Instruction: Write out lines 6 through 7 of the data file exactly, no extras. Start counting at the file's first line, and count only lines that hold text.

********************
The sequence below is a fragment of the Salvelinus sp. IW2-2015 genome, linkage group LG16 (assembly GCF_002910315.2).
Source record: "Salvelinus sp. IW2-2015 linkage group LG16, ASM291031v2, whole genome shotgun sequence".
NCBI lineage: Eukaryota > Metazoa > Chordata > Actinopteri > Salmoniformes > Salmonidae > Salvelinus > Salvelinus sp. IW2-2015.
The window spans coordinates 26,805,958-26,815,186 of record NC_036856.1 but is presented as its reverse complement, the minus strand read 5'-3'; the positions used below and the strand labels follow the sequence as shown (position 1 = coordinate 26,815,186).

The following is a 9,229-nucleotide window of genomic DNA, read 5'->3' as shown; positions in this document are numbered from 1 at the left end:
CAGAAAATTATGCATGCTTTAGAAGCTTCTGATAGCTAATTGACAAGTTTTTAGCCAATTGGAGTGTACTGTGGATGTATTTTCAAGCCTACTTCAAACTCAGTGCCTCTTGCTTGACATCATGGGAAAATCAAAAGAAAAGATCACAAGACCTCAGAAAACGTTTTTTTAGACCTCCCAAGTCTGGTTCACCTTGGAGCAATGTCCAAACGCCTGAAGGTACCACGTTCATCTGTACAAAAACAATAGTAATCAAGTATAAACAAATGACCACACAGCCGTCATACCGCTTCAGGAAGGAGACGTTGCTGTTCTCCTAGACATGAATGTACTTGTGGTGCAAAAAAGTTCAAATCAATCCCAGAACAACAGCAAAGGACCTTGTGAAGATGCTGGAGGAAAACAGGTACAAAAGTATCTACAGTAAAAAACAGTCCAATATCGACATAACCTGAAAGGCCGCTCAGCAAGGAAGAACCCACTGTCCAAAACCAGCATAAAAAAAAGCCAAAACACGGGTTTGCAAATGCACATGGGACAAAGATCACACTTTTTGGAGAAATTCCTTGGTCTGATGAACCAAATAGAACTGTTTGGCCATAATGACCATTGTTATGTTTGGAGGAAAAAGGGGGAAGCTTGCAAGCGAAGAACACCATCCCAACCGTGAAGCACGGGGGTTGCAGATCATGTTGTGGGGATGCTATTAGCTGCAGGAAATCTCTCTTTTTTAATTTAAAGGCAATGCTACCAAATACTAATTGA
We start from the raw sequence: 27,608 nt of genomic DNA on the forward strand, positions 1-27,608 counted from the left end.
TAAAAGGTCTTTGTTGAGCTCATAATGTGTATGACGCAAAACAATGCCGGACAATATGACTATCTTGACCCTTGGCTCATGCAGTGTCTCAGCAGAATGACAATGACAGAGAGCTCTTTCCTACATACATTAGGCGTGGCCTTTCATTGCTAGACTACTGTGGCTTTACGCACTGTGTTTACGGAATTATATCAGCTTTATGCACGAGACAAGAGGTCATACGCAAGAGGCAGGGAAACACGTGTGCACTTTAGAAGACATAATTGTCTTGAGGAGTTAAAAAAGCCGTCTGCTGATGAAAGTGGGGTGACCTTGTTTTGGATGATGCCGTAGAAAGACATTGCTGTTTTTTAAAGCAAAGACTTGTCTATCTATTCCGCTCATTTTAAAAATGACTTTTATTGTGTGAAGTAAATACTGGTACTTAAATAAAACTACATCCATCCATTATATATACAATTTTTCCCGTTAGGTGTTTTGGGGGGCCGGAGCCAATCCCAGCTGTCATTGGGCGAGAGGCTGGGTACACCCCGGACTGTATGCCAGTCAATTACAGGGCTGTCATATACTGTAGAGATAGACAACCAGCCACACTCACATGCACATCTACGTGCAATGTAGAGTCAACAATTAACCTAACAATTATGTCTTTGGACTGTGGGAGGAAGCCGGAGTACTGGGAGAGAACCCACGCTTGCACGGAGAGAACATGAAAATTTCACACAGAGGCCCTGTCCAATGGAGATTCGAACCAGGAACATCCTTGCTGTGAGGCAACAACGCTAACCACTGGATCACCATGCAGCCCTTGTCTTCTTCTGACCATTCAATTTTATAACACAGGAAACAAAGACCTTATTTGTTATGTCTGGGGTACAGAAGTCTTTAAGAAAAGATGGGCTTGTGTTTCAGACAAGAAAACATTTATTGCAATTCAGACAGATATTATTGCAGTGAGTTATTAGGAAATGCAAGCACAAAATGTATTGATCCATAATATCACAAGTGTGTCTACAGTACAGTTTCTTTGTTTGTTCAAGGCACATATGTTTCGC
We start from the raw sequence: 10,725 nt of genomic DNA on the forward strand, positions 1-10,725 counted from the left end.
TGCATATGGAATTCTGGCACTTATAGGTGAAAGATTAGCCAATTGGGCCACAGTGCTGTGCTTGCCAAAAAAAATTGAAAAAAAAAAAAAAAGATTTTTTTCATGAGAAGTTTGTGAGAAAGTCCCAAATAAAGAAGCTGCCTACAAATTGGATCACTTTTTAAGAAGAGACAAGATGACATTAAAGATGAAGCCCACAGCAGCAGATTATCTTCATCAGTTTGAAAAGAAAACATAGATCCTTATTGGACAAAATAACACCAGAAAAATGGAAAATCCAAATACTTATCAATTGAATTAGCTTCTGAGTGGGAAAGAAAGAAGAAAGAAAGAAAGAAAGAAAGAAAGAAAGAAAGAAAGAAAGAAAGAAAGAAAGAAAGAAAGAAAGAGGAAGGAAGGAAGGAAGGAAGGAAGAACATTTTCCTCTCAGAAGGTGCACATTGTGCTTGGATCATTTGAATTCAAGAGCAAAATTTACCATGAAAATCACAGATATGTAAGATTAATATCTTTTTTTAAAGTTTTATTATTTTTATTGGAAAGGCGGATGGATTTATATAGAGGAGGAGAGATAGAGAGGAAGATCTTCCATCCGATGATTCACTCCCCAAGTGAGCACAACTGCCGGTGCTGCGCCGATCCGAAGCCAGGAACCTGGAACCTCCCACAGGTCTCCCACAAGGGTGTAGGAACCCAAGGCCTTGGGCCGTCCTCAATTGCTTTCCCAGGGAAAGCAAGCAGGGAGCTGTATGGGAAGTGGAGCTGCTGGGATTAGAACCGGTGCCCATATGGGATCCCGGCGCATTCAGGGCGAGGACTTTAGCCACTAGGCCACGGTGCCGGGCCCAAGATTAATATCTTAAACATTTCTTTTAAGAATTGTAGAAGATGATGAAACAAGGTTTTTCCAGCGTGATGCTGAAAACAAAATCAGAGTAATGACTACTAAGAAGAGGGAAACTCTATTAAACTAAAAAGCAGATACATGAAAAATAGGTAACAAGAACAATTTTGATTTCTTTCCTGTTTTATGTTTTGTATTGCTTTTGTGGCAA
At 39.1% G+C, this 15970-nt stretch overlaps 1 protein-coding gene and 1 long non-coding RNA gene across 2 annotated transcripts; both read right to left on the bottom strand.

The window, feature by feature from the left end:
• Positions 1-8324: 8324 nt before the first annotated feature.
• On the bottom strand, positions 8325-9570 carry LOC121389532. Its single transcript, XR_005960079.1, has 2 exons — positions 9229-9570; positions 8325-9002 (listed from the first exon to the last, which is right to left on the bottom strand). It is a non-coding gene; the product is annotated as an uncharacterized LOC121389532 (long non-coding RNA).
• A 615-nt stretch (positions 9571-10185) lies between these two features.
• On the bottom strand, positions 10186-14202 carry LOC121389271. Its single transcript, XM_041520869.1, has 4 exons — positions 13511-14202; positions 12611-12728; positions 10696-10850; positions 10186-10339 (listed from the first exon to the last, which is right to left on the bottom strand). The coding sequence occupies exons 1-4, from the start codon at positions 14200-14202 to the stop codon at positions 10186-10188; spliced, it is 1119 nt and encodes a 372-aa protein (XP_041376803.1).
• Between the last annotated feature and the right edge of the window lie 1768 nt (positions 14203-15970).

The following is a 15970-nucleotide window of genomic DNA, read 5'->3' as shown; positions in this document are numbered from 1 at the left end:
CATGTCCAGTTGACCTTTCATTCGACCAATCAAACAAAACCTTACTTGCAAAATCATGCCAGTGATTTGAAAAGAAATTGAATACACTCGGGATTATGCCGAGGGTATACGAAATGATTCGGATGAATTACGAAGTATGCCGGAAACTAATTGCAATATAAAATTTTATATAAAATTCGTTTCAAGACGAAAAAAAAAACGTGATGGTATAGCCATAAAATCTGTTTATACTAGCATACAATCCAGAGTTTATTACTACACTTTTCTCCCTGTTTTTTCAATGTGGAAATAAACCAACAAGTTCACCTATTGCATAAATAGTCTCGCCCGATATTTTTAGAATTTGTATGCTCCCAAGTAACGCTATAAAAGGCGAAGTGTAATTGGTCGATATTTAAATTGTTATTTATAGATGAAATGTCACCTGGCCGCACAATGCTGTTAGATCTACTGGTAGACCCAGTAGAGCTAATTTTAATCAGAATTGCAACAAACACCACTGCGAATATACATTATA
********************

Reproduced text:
CAGAAAATTATGCATGCTTTAGAAGCTTCTGATAGCTAATTGACAAGTTTTTAGCCAATTGGAGTGTACTGTGGATGTATTTTCAAGCCTACTTCAAACTCAGTGCCTCTTGCTTGACATCATGGGAAAATCAAAAGAAAAGATCACAAGACCTCAGAAAACGTTTTTTTAGACCTCCCAAGTCTGGTTCACCTTGGAGCAATGTCCAAACGCCTGAAGGTACCACGTTCATCTGTACAAAAACAATAGTAATCAAGTATAAACAAATGACCACACAGCCGTCATACCGCTTCAGGAAGGAGACGTTGCTGTTCTCCTAGACATGAATGTACTTGTGGTGCAAAAAAGTTCAAATCAATCCCAGAACAACAGCAAAGGACCTTGTGAAGATGCTGGAGGAAAACAGGTACAAAAGTATCTACAGTAAAAAACAGTCCAATATCGACATAACCTGAAAGGCCGCTCAGCAAGGAAGAACCCACTGTCCAAAACCAGCATAAAAAAAAGCCAAAACACGGGTTTGCAAATGCACATGGGACAAAGATCACACTTTTTGGAGAAATTCCTTGGTCTGATGAACCAAATAGAACTGTTTGGCCATAATGACCATTGTTATGTTTGGAGGAAAAAGGGGGAAGCTTGCAAGCGAAGAACACCATCCCAACCGTGAAGCACGGGGGTTGCAGATCATGTTGTGGGGATGCTATTAGCTGCAGGAAATCTCTCTTTTTTAATTTAAAGGCAATGCTACCAAATACTAATTGA
We start from the raw sequence: 27,608 nt of genomic DNA on the forward strand, positions 1-27,608 counted from the left end.